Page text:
This weekend should, according to previous promises by our Prime Minster, be the country’s last as a member of the European Union.
And even though there are six remaining days for things to change, it seems almost certain that leaving at the end of October will become another promise that is broken.
True the lack of a majority in parliament has left the country with a government that is unable to govern. With an array of anti-exit political factions and vested interests against it any meaningful progress has become impossible – even the judiciary showed their bias.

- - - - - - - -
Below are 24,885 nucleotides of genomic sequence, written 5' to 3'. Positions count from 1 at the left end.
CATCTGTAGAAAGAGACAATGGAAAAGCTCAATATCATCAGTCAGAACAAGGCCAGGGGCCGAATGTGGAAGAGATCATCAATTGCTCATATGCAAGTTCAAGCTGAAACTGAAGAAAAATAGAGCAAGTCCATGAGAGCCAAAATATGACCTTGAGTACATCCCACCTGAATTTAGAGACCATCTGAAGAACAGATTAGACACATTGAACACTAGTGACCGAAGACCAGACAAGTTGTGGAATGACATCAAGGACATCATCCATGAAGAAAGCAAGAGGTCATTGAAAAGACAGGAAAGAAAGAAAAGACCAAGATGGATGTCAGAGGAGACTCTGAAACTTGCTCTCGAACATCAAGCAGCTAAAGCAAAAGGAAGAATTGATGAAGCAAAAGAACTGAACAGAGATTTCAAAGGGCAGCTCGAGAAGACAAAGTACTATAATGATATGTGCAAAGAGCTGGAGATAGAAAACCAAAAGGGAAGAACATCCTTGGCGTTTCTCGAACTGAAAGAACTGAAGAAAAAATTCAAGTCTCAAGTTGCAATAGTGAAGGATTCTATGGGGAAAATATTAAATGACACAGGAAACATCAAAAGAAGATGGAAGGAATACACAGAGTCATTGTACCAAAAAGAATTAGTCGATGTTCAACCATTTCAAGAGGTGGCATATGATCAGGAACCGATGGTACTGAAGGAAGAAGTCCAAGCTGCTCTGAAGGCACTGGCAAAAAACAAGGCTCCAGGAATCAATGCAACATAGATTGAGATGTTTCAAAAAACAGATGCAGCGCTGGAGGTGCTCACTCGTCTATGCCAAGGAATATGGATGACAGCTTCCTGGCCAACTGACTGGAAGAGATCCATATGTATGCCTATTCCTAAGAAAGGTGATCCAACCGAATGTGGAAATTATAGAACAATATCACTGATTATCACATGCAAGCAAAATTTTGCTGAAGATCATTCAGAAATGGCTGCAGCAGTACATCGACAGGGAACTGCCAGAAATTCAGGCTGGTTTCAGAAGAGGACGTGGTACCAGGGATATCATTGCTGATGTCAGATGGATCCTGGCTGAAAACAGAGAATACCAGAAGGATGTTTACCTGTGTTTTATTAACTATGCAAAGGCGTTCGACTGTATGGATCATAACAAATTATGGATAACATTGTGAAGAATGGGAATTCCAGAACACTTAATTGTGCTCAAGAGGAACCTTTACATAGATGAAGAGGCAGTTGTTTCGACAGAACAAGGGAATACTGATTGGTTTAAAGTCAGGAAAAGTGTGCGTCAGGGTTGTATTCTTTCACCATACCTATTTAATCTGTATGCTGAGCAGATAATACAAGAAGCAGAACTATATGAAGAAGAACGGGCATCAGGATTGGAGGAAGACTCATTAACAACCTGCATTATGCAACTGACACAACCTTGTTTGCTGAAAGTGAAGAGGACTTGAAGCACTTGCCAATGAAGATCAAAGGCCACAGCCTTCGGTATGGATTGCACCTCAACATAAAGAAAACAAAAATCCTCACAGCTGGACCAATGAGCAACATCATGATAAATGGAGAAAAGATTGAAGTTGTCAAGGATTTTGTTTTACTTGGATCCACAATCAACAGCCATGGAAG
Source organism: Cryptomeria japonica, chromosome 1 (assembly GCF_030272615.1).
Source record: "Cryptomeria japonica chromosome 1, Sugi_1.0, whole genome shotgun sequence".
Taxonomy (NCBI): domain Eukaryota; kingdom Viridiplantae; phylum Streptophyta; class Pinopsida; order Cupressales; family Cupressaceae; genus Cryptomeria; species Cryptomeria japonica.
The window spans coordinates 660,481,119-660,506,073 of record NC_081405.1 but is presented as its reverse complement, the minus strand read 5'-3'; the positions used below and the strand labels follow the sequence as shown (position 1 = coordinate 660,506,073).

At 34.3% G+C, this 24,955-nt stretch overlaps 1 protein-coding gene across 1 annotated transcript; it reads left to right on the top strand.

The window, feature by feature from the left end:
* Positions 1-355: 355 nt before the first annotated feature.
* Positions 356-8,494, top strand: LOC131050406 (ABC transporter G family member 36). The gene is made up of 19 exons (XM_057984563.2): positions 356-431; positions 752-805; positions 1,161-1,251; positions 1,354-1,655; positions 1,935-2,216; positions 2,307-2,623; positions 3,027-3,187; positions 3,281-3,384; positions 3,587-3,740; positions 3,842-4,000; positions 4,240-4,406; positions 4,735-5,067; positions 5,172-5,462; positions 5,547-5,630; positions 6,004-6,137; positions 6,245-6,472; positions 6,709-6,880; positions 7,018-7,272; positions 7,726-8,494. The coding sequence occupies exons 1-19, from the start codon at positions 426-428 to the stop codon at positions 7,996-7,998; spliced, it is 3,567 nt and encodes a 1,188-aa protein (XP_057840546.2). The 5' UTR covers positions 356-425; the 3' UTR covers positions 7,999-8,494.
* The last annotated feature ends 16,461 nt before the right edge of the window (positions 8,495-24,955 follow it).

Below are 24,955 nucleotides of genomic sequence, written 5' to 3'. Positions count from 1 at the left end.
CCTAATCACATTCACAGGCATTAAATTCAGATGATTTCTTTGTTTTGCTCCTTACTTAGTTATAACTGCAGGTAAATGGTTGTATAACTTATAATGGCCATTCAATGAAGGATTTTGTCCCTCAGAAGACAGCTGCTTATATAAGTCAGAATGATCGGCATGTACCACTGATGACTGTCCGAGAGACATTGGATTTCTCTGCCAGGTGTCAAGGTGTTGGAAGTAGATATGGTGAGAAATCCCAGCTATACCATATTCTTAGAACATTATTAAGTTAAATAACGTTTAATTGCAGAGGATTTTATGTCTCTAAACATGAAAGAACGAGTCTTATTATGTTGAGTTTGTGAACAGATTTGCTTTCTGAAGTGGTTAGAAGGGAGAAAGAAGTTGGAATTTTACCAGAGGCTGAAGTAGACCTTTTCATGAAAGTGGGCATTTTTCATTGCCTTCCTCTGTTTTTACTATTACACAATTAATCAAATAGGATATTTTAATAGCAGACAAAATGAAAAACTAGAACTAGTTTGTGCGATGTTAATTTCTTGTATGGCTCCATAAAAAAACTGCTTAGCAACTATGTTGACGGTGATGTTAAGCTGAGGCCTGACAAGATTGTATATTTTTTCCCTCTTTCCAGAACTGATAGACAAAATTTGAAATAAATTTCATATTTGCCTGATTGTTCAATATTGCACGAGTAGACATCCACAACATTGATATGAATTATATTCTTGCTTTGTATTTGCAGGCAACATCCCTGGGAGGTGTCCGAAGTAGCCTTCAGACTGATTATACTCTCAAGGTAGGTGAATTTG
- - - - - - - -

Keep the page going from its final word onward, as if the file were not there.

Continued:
Of course, for the many Grandads happy to support leaving without the far-reaching constraints demanded by the EU, this situation means that a bad deal has also been delayed – so far. But with many politicians demanding that No-Deal is taken off the table the chances of the UK actually escaping the spider’s web of EU control next week seem slim.
Obviously giving up on the present parliament and having a general election does offer a potential solution. But only if it results in a clear majority of MPs being in one camp or the other. Recent experience shows that another minority government could be the result – and then we are back in the same situation by Christmas.
The public’s view of our pseudo-democratic representatives must now have fallen to an all-time low – with plenty of justification.